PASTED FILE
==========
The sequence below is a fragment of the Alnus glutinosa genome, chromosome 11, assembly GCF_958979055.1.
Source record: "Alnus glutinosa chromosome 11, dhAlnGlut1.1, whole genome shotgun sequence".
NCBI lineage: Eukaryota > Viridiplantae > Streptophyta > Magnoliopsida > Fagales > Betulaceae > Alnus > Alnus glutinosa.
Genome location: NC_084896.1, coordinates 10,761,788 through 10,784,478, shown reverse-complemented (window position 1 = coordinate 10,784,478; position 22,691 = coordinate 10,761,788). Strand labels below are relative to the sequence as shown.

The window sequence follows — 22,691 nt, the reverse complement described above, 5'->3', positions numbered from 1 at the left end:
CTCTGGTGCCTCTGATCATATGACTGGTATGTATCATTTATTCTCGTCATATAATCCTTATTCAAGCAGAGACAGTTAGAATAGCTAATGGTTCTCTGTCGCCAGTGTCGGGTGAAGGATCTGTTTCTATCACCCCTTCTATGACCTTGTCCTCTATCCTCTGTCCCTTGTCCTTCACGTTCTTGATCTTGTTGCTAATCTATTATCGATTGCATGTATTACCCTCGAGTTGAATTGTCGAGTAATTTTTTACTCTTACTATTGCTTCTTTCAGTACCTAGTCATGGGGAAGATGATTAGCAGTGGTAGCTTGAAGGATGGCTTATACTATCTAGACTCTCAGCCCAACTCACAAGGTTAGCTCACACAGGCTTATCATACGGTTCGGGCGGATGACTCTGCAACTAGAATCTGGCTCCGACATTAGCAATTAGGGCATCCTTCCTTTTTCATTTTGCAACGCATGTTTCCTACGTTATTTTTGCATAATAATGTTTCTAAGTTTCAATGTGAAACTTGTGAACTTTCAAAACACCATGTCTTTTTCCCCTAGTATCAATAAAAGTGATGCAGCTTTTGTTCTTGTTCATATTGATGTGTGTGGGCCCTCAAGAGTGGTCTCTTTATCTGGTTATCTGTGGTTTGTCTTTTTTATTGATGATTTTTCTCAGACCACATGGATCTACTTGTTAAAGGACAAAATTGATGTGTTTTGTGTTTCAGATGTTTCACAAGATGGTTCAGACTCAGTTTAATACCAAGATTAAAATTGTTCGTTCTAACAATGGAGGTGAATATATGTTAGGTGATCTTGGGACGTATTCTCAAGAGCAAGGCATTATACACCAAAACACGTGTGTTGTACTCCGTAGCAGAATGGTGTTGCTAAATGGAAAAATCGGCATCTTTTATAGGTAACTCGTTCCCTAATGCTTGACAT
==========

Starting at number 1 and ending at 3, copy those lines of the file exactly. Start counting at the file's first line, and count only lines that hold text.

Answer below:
The sequence below is a fragment of the Alnus glutinosa genome, chromosome 11, assembly GCF_958979055.1.
Source record: "Alnus glutinosa chromosome 11, dhAlnGlut1.1, whole genome shotgun sequence".
NCBI lineage: Eukaryota > Viridiplantae > Streptophyta > Magnoliopsida > Fagales > Betulaceae > Alnus > Alnus glutinosa.